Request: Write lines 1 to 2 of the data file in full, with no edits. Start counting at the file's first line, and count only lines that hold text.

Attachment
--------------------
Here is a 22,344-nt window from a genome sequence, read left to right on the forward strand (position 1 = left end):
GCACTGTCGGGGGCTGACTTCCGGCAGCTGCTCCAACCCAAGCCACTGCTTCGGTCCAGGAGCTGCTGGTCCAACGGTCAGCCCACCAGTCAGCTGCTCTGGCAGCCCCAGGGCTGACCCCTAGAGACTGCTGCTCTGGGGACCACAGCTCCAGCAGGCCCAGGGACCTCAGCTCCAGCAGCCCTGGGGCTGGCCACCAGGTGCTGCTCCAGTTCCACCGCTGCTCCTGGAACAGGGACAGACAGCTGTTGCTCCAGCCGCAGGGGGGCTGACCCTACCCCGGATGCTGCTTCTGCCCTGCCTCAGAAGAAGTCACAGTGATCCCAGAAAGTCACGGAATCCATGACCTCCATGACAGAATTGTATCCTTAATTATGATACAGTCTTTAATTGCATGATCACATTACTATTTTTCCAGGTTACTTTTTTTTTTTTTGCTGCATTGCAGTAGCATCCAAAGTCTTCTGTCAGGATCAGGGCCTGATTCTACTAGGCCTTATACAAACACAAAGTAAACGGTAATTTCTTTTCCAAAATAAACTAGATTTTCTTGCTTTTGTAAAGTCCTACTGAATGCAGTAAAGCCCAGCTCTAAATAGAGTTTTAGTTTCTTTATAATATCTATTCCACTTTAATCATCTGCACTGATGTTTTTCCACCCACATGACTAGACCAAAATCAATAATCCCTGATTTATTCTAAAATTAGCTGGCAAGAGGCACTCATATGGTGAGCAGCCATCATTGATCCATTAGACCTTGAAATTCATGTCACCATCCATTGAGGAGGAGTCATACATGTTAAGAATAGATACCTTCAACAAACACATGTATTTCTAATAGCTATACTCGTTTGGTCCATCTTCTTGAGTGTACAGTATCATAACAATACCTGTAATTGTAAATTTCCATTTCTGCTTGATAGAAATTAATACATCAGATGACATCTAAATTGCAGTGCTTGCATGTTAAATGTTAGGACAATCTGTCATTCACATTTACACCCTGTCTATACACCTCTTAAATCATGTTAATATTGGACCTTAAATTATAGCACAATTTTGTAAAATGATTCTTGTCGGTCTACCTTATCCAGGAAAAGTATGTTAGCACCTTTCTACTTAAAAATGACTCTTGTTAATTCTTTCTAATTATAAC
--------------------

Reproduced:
Here is a 22,344-nt window from a genome sequence, read left to right on the forward strand (position 1 = left end):
GCACTGTCGGGGGCTGACTTCCGGCAGCTGCTCCAACCCAAGCCACTGCTTCGGTCCAGGAGCTGCTGGTCCAACGGTCAGCCCACCAGTCAGCTGCTCTGGCAGCCCCAGGGCTGACCCCTAGAGACTGCTGCTCTGGGGACCACAGCTCCAGCAGGCCCAGGGACCTCAGCTCCAGCAGCCCTGGGGCTGGCCACCAGGTGCTGCTCCAGTTCCACCGCTGCTCCTGGAACAGGGACAGACAGCTGTTGCTCCAGCCGCAGGGGGGCTGACCCTACCCCGGATGCTGCTTCTGCCCTGCCTCAGAAGAAGTCACAGTGATCCCAGAAAGTCACGGAATCCATGACCTCCATGACAGAATTGTATCCTTAATTATGATACAGTCTTTAATTGCATGATCACATTACTATTTTTCCAGGTTACTTTTTTTTTTTTTGCTGCATTGCAGTAGCATCCAAAGTCTTCTGTCAGGATCAGGGCCTGATTCTACTAGGCCTTATACAAACACAAAGTAAACGGTAATTTCTTTTCCAAAATAAACTAGATTTTCTTGCTTTTGTAAAGTCCTACTGAATGCAGTAAAGCCCAGCTCTAAATAGAGTTTTAGTTTCTTTATAATATCTATTCCACTTTAATCATCTGCACTGATGTTTTTCCACCCACATGACTAGACCAAAATCAATAATCCCTGATTTATTCTAAAATTAGCTGGCAAGAGGCACTCATATGGTGAGCAGCCATCATTGATCCATTAGACCTTGAAATTCATGTCACCATCCATTGAGGAGGAGTCATACATGTTAAGAATAGATACCTTCAACAAACACATGTATTTCTAATAGCTATACTCGTTTGGTCCATCTTCTTGAGTGTACAGTATCATAACAATACCTGTAATTGTAAATTTCCATTTCTGCTTGATAGAAATTAATACATCAGATGACATCTAAATTGCAGTGCTTGCATGTTAAATGTTAGGACAATCTGTCATTCACATTTACACCCTGTCTATACACCTCTTAAATCATGTTAATATTGGACCTTAAATTATAGCACAATTTTGTAAAATGATTCTTGTCGGTCTACCTTATCCAGGAAAAGTATGTTAGCACCTTTCTACTTAAAAATGACTCTTGTTAATTCTTTCTAATTATAAC